Teaching Your Kid to Be Smart With Money

When Chy got her Greenlight card, she was excited.

“It had her whole complete name on it,” Cierra says. “She set her own PIN number. She felt like she had a say in how she spends her money.”

With the Greenlight card, you start out with a one-month free trial, then it’s $4.99 a month, though it’s a flat fee that covers up to five children in your family. 

Like any major card, Greenlight uses bank-level encryption to protect your and your child’s information.

It takes just minutes to open an account, and your kid will start learning about money before you know it!

Mike Brassfield (mike@thepennyhoarder.com) is a senior writer at The Penny Hoarder.

Categories
Save Money

Parents: Use This Foolproof Strategy to Keep Your Kids Away From Bad Spending

Some of the links in this post are from our sponsors. We provide you with accurate, reliable information. Learn more about how we make money and select our advertising partners.

Parents, can you imagine giving your kid their own debit card?

Yeah, me neither. Between the impulsive spending, the endless temptations of iTunes games and the inevitable overdraft fees, my 10-year-old twins would plummet me into debt in no time.

But what if it’s a debit card that you can control?

The Greenlight card is a kids’ debit card with parental controls. It lets you set spending limits and choose exactly where your kid can spend money. That way they can learn how to spend responsibly — without sending you into a lifetime of debt.

A Real Strategy to Keep Your Kids Away From Bad Spending

In the short term, the Greenlight card is an easy and reliable way to make sure your kids will have the money they need when they need it — without the danger of letting them go hog wild and accidentally draining your bank account.

But the bigger picture is, it’s a smart and strategic tool for raising financially savvy kids.

Let’s face it: You don’t want your kids to make all the same money mistakes you did when you were young. It’s a fact that financial literacy is super-low these days. And, speaking as a parent, I know parents need all the help they can get, am I right?

Let Your Kids Learn Smart Spending — You’re in Control 

The Greenlight card offers two categories to deposit money into: Spend Anywhere, which allows your kid to spend anywhere that takes Mastercard, and the parental control category. Here, you can dedicate a set amount of money that can only be spent in certain kinds of businesses — gas stations, restaurants, etc. You can also allow your kid to withdraw cash from ATMs, up to a set amount.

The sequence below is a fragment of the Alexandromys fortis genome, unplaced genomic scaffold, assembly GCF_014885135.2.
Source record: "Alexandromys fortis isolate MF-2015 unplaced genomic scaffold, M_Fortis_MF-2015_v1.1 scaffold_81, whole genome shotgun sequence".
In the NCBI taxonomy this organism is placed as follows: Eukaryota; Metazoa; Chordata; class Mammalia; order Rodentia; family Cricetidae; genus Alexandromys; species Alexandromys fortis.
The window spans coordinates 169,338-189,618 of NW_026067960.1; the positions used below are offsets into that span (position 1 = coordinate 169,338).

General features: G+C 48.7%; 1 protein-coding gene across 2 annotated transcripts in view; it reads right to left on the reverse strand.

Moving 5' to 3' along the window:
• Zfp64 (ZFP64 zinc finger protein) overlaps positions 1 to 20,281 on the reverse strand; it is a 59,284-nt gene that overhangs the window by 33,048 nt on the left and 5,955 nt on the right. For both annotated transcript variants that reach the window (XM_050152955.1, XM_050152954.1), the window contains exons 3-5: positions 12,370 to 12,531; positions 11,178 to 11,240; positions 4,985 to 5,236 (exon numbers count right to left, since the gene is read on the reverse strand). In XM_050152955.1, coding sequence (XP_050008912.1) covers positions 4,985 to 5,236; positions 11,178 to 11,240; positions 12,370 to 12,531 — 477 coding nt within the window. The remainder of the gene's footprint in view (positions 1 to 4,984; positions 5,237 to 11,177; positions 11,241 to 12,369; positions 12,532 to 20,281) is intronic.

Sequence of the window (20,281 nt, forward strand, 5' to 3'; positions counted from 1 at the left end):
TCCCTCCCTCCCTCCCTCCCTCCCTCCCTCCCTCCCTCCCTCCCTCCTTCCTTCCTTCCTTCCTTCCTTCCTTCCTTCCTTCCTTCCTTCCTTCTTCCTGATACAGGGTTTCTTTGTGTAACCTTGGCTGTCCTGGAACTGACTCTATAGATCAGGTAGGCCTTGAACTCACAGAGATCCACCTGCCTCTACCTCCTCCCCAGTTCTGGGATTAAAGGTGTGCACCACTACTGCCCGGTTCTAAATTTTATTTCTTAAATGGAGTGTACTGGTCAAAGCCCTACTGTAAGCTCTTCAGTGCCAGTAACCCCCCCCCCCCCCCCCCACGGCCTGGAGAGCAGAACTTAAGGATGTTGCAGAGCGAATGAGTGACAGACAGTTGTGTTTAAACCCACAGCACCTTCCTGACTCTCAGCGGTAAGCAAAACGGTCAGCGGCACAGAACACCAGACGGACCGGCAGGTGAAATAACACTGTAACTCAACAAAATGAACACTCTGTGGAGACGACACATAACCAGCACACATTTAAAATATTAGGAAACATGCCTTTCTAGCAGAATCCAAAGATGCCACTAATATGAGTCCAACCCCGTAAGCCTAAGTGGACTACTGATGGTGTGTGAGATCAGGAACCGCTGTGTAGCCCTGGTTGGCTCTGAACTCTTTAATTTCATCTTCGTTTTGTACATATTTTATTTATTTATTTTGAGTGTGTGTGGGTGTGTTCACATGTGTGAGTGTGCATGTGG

Although the Greenlight card is in your kid’s hands, you’re still officially the primary cardholder. You can get real-time alerts about where your kid is spending or when the balance gets low. 

You start out with a one-month free trial, then it’s $4.99 a month, though it’s a flat fee that covers up to five children in your family. 

More than Just a Debit Card

We get it; the last thing you want is another bill to pay. But Greenlight has features that take it beyond being just a debit card — it’s a strategy that can teach your kids to learn about money and stay away from bad spending.

You can set up Greenlight to automatically pay your kid’s allowance, either weekly or monthly. You can also set up one-time or recurring chores in the app that you can monitor and tie to the allowance. 

If your kid needs money on the go, they can also send you a quick request, and you can put more money on the card instantly, if you want. (Greenlight won’t charge you extra fees for this.)

If your kid has a job, it’s easy to have their paychecks direct-deposited onto their card.

Greenlight also helps you encourage your child to save some of their allowance or income by letting you pay them interest on the card’s balance, at whatever rate you choose.

To get started, you and your child will download the Greenlight app, but you’ll each see different views of it. Your kid can use the app to check their card’s balance and set goals. Basically, they’re learning in real time how to manage money. As for you, the parent’s view of the app lets you set controls, get real-time alerts and view your child’s spending history.

Like any major credit card, Greenlight uses bank-level encryption to protect you and your child’s information.

This is a great way to teach your kids about money and keep them away from bad spending — it takes just minutes to sign up

Mike Brassfield (mike@thepennyhoarder.com) is a senior writer at The Penny Hoarder. His two adorable children would spend every last penny in his bank account on iPad games if they could, but they can’t.